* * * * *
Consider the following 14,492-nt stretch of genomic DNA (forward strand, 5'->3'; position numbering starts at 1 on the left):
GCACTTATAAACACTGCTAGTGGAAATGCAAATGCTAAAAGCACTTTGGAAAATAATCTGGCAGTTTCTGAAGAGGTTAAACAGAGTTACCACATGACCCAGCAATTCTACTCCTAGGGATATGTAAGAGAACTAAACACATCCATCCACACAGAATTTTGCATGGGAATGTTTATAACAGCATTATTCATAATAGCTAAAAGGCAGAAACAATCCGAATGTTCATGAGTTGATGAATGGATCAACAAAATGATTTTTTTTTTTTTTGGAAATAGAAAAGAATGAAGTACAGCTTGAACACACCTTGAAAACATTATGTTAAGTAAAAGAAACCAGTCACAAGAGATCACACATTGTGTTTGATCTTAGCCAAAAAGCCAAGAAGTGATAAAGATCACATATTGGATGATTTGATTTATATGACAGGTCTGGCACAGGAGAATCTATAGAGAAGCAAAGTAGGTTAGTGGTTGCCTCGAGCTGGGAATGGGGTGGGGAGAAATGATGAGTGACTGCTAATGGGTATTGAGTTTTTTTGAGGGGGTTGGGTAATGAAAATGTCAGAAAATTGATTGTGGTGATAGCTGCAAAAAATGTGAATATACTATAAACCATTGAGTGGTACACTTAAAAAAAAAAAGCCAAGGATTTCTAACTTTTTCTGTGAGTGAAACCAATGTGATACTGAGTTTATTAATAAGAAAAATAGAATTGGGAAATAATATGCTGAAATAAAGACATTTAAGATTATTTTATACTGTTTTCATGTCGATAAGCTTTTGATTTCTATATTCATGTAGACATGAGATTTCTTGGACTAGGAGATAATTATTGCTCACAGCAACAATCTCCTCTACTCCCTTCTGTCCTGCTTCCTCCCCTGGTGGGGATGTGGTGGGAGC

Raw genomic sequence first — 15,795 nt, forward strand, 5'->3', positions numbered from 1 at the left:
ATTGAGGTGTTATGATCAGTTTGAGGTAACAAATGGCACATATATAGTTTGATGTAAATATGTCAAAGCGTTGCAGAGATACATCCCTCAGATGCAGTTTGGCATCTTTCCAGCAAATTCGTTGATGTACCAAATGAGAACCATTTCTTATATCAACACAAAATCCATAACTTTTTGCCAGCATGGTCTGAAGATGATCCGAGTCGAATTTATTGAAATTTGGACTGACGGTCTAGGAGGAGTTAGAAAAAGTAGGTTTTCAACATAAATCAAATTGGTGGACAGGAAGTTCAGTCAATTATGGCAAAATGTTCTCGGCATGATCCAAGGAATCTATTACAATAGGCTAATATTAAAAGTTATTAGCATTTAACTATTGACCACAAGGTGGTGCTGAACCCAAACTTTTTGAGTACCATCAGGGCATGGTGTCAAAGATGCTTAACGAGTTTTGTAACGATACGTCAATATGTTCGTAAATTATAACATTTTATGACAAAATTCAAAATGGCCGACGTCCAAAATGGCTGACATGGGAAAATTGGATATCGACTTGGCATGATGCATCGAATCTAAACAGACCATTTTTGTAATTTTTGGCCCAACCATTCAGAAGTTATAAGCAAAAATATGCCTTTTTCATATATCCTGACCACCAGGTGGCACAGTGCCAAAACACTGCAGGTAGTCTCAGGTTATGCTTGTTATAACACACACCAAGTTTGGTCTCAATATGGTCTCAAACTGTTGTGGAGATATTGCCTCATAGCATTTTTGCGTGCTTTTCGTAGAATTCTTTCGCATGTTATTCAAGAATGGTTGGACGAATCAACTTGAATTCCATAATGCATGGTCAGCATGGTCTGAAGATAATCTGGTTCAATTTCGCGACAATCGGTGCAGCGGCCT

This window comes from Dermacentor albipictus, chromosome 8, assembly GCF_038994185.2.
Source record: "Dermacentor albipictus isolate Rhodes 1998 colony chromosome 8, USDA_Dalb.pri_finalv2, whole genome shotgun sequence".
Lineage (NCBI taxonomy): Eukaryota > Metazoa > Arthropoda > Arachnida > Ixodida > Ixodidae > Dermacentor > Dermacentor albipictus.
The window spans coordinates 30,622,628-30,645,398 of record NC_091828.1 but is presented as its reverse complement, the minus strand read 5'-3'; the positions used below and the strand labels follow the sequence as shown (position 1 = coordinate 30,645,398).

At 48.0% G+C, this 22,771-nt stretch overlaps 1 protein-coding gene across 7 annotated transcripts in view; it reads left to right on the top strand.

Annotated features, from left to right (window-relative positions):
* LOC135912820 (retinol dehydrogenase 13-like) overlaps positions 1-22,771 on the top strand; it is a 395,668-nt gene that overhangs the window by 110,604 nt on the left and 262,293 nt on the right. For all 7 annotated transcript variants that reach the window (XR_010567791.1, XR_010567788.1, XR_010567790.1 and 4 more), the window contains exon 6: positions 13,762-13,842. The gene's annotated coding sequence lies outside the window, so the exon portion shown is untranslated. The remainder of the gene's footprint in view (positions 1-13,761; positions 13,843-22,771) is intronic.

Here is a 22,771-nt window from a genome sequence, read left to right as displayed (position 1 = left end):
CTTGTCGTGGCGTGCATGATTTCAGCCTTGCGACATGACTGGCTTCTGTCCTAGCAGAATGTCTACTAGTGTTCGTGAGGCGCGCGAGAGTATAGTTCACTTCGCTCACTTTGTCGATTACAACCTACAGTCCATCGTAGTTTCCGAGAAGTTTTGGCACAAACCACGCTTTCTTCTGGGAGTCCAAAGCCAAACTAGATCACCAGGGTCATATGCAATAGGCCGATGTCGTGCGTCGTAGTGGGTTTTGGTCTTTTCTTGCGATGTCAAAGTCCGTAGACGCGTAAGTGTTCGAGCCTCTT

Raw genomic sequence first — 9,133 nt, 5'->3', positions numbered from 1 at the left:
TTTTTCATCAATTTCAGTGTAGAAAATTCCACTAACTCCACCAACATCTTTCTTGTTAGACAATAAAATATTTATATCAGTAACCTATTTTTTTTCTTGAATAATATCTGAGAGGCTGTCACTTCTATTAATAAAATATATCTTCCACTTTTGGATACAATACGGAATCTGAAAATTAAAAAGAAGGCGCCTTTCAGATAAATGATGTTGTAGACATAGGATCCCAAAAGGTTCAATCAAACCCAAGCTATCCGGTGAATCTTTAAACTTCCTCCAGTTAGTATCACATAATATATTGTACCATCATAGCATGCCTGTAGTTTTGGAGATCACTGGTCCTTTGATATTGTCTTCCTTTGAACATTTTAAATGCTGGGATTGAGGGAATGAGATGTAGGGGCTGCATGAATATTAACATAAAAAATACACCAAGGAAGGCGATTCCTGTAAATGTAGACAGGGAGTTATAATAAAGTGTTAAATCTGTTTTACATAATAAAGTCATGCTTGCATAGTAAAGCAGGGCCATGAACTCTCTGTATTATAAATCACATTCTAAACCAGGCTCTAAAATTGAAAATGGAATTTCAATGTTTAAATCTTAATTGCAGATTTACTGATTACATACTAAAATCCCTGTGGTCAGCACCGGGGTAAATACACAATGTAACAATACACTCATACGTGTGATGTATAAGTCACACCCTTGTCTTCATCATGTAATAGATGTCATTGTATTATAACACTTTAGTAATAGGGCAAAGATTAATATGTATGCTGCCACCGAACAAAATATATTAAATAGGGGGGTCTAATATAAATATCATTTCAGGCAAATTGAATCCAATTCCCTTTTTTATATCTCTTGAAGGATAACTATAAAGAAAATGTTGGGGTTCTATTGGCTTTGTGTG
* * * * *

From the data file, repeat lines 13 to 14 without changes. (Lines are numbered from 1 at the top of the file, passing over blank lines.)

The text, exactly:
CTTGTCGTGGCGTGCATGATTTCAGCCTTGCGACATGACTGGCTTCTGTCCTAGCAGAATGTCTACTAGTGTTCGTGAGGCGCGCGAGAGTATAGTTCACTTCGCTCACTTTGTCGATTACAACCTACAGTCCATCGTAGTTTCCGAGAAGTTTTGGCACAAACCACGCTTTCTTCTGGGAGTCCAAAGCCAAACTAGATCACCAGGGTCATATGCAATAGGCCGATGTCGTGCGTCGTAGTGGGTTTTGGTCTTTTCTTGCGATGTCAAAGTCCGTAGACGCGTAAGTGTTCGAGCCTCTT

Raw genomic sequence first — 9,133 nt, 5'->3', positions numbered from 1 at the left: